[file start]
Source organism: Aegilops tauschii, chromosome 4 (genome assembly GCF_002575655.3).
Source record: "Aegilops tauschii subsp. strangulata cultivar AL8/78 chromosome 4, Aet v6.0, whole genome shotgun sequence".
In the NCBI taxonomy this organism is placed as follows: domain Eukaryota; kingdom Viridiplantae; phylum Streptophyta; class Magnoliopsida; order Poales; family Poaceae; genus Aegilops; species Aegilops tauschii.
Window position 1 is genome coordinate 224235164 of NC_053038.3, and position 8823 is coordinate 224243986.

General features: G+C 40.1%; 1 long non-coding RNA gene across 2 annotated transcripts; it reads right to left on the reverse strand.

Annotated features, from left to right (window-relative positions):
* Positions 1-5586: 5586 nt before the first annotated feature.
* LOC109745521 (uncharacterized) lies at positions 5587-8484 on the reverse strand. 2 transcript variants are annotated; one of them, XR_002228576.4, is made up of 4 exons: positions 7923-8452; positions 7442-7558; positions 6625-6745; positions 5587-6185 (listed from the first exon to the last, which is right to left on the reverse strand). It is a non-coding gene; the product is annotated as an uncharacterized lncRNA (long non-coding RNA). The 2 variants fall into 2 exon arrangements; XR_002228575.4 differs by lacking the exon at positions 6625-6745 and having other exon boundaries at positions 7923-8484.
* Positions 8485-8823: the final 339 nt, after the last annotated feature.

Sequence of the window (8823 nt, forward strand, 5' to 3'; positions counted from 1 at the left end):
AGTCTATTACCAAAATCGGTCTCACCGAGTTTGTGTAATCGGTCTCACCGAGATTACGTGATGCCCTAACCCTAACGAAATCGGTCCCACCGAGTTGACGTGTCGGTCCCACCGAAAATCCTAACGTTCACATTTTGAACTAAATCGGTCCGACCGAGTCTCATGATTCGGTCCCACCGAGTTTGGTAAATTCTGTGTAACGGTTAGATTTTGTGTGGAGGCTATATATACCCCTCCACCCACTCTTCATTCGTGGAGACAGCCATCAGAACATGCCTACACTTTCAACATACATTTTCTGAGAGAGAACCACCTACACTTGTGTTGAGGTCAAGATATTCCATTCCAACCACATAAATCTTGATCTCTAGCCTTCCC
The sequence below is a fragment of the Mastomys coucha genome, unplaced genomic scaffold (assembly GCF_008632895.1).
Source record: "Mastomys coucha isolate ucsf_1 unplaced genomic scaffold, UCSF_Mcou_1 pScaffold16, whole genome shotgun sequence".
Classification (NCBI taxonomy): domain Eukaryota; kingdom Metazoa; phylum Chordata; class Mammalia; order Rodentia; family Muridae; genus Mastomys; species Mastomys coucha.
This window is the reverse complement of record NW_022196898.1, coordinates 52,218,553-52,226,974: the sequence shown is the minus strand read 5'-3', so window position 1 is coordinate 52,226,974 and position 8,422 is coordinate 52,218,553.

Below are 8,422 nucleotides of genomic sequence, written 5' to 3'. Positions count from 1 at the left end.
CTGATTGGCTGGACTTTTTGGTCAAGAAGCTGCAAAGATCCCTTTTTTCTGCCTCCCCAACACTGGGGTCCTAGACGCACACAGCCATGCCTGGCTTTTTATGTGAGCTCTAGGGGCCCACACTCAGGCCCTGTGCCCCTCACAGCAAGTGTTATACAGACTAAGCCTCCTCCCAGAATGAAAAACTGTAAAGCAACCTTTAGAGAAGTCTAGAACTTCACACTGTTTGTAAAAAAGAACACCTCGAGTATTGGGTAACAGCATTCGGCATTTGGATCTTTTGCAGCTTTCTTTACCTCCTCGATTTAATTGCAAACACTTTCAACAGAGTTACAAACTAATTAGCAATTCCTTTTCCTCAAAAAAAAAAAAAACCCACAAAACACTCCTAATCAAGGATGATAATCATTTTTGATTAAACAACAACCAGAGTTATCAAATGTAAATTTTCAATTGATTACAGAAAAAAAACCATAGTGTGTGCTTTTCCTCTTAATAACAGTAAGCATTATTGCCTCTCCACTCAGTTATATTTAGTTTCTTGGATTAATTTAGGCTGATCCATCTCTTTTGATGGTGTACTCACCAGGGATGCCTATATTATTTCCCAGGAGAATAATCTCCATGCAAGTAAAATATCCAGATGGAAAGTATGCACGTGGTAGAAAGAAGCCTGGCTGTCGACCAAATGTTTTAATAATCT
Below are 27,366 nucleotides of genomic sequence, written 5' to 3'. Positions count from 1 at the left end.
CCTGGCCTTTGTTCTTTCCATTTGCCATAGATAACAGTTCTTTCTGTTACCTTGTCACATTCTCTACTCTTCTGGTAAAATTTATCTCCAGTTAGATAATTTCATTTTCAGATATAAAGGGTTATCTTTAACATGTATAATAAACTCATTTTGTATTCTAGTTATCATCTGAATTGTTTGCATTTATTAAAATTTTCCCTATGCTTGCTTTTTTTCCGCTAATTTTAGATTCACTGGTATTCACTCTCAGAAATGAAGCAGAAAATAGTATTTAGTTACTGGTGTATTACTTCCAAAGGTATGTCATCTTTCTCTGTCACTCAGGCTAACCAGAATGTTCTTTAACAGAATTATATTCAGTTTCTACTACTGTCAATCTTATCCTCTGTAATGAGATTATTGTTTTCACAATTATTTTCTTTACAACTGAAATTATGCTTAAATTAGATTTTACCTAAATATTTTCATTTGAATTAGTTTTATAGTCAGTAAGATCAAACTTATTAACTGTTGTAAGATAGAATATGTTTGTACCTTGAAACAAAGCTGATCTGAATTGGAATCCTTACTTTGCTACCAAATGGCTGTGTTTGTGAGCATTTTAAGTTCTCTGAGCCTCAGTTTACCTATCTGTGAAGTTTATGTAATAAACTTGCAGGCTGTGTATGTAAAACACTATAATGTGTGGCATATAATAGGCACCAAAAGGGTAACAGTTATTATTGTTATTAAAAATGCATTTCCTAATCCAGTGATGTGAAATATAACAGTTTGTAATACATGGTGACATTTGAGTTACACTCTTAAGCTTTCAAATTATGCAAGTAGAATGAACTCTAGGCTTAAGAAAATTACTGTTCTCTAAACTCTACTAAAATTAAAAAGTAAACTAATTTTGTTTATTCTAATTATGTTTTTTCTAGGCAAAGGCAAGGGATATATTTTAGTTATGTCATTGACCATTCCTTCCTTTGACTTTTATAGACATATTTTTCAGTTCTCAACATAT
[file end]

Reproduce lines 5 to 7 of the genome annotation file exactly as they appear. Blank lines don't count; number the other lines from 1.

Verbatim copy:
General features: G+C 40.1%; 1 long non-coding RNA gene across 2 annotated transcripts; it reads right to left on the reverse strand.

Annotated features, from left to right (window-relative positions):
* Positions 1-5586: 5586 nt before the first annotated feature.